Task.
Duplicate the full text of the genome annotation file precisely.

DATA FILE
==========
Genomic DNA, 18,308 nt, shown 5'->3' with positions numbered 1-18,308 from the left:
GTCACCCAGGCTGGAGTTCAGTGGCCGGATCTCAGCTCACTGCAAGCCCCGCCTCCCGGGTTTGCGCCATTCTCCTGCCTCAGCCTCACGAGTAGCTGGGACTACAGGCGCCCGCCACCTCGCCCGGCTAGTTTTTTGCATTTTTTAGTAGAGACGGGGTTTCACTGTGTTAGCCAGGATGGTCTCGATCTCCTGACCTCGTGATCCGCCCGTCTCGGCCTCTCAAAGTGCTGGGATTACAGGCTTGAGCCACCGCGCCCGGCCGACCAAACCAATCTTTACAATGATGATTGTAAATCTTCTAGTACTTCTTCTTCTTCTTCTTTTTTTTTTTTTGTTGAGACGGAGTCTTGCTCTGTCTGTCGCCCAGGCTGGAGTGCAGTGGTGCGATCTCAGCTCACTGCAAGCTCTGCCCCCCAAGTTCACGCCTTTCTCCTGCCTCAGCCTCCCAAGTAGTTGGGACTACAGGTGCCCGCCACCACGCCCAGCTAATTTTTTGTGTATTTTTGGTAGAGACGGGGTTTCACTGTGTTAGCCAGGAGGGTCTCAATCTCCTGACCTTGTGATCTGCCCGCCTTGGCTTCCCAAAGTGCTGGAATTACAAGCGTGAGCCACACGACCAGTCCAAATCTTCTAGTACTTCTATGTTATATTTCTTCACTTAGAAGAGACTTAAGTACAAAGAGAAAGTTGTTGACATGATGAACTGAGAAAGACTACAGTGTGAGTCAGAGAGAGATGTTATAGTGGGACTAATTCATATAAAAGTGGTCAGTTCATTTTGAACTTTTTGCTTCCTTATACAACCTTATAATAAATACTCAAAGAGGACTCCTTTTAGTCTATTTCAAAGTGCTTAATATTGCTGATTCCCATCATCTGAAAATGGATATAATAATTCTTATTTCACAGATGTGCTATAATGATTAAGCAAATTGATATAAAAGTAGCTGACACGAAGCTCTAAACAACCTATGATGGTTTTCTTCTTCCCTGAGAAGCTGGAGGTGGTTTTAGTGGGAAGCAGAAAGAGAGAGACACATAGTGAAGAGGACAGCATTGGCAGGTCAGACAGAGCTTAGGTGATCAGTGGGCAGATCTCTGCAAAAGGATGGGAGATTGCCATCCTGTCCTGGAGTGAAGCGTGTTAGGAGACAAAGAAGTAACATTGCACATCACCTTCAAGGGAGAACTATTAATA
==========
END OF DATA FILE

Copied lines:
Genomic DNA, 18,308 nt, shown 5'->3' with positions numbered 1-18,308 from the left:
GTCACCCAGGCTGGAGTTCAGTGGCCGGATCTCAGCTCACTGCAAGCCCCGCCTCCCGGGTTTGCGCCATTCTCCTGCCTCAGCCTCACGAGTAGCTGGGACTACAGGCGCCCGCCACCTCGCCCGGCTAGTTTTTTGCATTTTTTAGTAGAGACGGGGTTTCACTGTGTTAGCCAGGATGGTCTCGATCTCCTGACCTCGTGATCCGCCCGTCTCGGCCTCTCAAAGTGCTGGGATTACAGGCTTGAGCCACCGCGCCCGGCCGACCAAACCAATCTTTACAATGATGATTGTAAATCTTCTAGTACTTCTTCTTCTTCTTCTTTTTTTTTTTTTGTTGAGACGGAGTCTTGCTCTGTCTGTCGCCCAGGCTGGAGTGCAGTGGTGCGATCTCAGCTCACTGCAAGCTCTGCCCCCCAAGTTCACGCCTTTCTCCTGCCTCAGCCTCCCAAGTAGTTGGGACTACAGGTGCCCGCCACCACGCCCAGCTAATTTTTTGTGTATTTTTGGTAGAGACGGGGTTTCACTGTGTTAGCCAGGAGGGTCTCAATCTCCTGACCTTGTGATCTGCCCGCCTTGGCTTCCCAAAGTGCTGGAATTACAAGCGTGAGCCACACGACCAGTCCAAATCTTCTAGTACTTCTATGTTATATTTCTTCACTTAGAAGAGACTTAAGTACAAAGAGAAAGTTGTTGACATGATGAACTGAGAAAGACTACAGTGTGAGTCAGAGAGAGATGTTATAGTGGGACTAATTCATATAAAAGTGGTCAGTTCATTTTGAACTTTTTGCTTCCTTATACAACCTTATAATAAATACTCAAAGAGGACTCCTTTTAGTCTATTTCAAAGTGCTTAATATTGCTGATTCCCATCATCTGAAAATGGATATAATAATTCTTATTTCACAGATGTGCTATAATGATTAAGCAAATTGATATAAAAGTAGCTGACACGAAGCTCTAAACAACCTATGATGGTTTTCTTCTTCCCTGAGAAGCTGGAGGTGGTTTTAGTGGGAAGCAGAAAGAGAGAGACACATAGTGAAGAGGACAGCATTGGCAGGTCAGACAGAGCTTAGGTGATCAGTGGGCAGATCTCTGCAAAAGGATGGGAGATTGCCATCCTGTCCTGGAGTGAAGCGTGTTAGGAGACAAAGAAGTAACATTGCACATCACCTTCAAGGGAGAACTATTAATA